The structure of the Earth’s crust of Eurasia

The structure of the Earth’s crust of Eurasia

The territory of Eurasia has been formed for hundreds of millions of years. The structure of the earth’s crust of Eurasia is more complex than that of other continents. Eurasia is located within three large lithospheric plates: the Eurasian, the Indo-Australian and the North American. At the heart of the lithospheric plates are several ancient and young platforms. Ancient platforms were formed in the Archean and Proterozoic eras, their age is several billion years. These are the remains of the former continent of Laurasia. These include: East European, Siberian, Sino-Korean, South Chinese. Also on the mainland there are ancient platforms that joined Eurasia later, separated from the mainland of Gondwana – the Arabian and Indian.

Young platforms in Eurasia occupy large

areas. The largest of them are West Siberia and Turan. Their foundation, whose age is several hundred million years, lies at great depths. That is, these platforms were formed at the end of the Paleozoic era.

When the lithospheric plates converge or disagree along their boundaries, folding, volcanism and earthquakes occurred. As a result of this, giant folding belts of Eurasia emerged, within which tall mountains and deep hollows alternate. In the central part of the continent between the platform areas lies the ancient Ural-Mongolian belt, within which active mountain building took place in the Paleozoic era. Young seismically active belts continue to form in the south and east of Eurasia – Alpisko-Himalayan and Pacific. Numerous earthquakes occur in their borders. Recently, devastating earthquakes have occurred in Armenia in the Caucasus, in Turkey on the Peninsula of Asia Minor, in Indonesia on the Great Sunda Islands. They claimed the lives of tens and hundreds of thousands of people. It is to the young belts of folding that the active volcanoes are confined: Vesuvius. Etna, Klyuchevskaya Sopka, Fujiyama, Krakatau.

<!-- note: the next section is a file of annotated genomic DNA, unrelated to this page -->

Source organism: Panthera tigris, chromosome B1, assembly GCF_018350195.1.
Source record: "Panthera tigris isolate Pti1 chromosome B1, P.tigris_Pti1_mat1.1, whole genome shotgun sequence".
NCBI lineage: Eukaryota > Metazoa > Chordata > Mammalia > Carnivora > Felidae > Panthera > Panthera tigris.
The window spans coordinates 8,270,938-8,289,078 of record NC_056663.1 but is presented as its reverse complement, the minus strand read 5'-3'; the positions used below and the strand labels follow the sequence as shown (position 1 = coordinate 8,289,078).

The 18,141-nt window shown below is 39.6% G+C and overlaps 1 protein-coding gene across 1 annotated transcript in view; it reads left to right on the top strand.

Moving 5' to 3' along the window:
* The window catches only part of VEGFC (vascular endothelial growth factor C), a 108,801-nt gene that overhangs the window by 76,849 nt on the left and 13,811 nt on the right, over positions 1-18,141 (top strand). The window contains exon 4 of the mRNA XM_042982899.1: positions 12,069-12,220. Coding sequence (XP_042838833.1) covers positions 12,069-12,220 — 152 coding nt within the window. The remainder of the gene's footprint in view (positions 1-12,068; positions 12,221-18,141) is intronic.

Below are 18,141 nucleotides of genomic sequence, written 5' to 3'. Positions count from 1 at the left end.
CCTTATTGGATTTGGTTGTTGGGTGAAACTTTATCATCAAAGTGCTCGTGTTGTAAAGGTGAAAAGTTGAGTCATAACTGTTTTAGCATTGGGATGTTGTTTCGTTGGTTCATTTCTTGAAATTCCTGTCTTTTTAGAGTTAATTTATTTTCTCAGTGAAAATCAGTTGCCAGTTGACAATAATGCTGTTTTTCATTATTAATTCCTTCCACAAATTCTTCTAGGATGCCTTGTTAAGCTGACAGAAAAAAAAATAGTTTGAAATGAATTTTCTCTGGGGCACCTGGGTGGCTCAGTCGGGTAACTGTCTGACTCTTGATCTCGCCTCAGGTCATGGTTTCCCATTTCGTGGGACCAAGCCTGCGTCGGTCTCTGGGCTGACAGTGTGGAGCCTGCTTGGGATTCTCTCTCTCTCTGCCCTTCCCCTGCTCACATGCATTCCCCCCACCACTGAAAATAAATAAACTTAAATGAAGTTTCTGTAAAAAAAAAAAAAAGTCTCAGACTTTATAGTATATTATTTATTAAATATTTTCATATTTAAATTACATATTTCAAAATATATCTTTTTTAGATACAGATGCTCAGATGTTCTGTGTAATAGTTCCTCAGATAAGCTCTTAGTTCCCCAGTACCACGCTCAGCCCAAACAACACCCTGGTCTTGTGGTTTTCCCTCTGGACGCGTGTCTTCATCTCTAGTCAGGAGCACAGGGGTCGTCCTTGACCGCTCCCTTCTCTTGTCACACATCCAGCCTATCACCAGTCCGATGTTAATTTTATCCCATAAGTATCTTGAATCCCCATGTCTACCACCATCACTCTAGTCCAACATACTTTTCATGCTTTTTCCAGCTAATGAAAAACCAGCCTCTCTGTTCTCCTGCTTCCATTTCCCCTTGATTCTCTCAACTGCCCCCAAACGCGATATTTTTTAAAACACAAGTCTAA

On the border of lithospheric plates is the island of Iceland. This island with the oceanic type of the earth’s crust is the upper parts of the North Atlantic mid-ridge protruding above the water. Due to the divergence of lithospheric plates, fissure type volcanoes were formed on the island. The largest of these is Hekla. Volcanism is accompanied by the emergence of hot springs and geysers.


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The structure of the Earth’s crust of Eurasia